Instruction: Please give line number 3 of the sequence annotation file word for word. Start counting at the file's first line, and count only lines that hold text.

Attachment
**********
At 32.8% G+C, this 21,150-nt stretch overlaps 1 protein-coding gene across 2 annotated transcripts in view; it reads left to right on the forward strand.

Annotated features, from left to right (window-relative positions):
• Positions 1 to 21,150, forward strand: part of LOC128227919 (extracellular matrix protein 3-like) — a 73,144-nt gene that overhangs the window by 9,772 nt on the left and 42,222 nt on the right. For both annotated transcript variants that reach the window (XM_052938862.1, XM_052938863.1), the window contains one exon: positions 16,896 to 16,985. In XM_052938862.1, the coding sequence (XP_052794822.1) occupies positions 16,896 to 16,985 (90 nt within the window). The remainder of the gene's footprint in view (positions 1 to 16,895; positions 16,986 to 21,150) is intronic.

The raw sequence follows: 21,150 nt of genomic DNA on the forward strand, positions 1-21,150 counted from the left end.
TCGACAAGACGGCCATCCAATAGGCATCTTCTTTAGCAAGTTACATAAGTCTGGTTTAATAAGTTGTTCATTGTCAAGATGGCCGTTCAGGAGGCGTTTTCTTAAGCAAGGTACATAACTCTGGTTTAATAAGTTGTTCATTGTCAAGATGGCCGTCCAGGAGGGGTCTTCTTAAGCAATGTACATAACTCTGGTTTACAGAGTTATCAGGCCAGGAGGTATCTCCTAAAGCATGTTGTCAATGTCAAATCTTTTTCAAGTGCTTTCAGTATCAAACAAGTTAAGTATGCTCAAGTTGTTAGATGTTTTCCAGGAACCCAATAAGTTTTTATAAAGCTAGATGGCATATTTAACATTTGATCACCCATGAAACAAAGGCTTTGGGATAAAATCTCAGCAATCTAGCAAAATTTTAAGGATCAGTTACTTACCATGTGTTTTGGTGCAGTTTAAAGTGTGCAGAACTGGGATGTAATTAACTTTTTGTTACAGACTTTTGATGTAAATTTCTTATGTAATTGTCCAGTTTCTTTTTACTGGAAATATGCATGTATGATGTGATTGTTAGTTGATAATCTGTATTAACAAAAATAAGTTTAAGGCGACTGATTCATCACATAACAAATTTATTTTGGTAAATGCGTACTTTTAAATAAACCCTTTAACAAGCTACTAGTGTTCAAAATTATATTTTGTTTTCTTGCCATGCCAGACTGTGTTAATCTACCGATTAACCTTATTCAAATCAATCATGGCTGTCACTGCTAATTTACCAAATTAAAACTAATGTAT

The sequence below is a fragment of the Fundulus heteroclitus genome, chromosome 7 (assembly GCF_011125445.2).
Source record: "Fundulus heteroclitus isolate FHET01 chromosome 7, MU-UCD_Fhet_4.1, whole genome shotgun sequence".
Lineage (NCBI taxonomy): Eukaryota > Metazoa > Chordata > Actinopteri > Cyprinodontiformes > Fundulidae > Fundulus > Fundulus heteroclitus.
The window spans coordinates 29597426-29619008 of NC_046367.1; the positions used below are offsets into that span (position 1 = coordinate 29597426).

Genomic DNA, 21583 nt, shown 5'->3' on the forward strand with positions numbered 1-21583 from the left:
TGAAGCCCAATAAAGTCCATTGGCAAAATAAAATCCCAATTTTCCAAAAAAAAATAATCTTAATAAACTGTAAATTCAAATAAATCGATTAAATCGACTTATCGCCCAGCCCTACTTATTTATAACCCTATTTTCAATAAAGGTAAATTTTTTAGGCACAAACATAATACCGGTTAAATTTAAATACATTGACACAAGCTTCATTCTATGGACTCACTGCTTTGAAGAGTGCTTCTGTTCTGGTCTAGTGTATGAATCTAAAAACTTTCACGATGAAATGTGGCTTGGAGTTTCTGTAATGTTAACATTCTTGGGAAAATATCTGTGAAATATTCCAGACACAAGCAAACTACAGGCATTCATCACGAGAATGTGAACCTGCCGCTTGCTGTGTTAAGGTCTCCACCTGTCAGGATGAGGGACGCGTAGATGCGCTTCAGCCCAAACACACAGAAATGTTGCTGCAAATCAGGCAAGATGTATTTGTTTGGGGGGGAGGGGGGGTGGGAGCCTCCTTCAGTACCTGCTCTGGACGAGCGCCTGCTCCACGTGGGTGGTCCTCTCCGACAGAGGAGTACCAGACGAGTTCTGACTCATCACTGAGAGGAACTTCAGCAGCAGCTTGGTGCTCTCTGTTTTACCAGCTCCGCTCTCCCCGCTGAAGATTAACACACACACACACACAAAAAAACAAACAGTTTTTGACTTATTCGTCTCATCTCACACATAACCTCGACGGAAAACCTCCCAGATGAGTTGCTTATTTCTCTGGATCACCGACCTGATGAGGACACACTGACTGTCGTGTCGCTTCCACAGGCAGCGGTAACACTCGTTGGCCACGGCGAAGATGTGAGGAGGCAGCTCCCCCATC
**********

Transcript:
• Positions 1 to 21,150, forward strand: part of LOC128227919 (extracellular matrix protein 3-like) — a 73,144-nt gene that overhangs the window by 9,772 nt on the left and 42,222 nt on the right. For both annotated transcript variants that reach the window (XM_052938862.1, XM_052938863.1), the window contains one exon: positions 16,896 to 16,985. In XM_052938862.1, the coding sequence (XP_052794822.1) occupies positions 16,896 to 16,985 (90 nt within the window). The remainder of the gene's footprint in view (positions 1 to 16,895; positions 16,986 to 21,150) is intronic.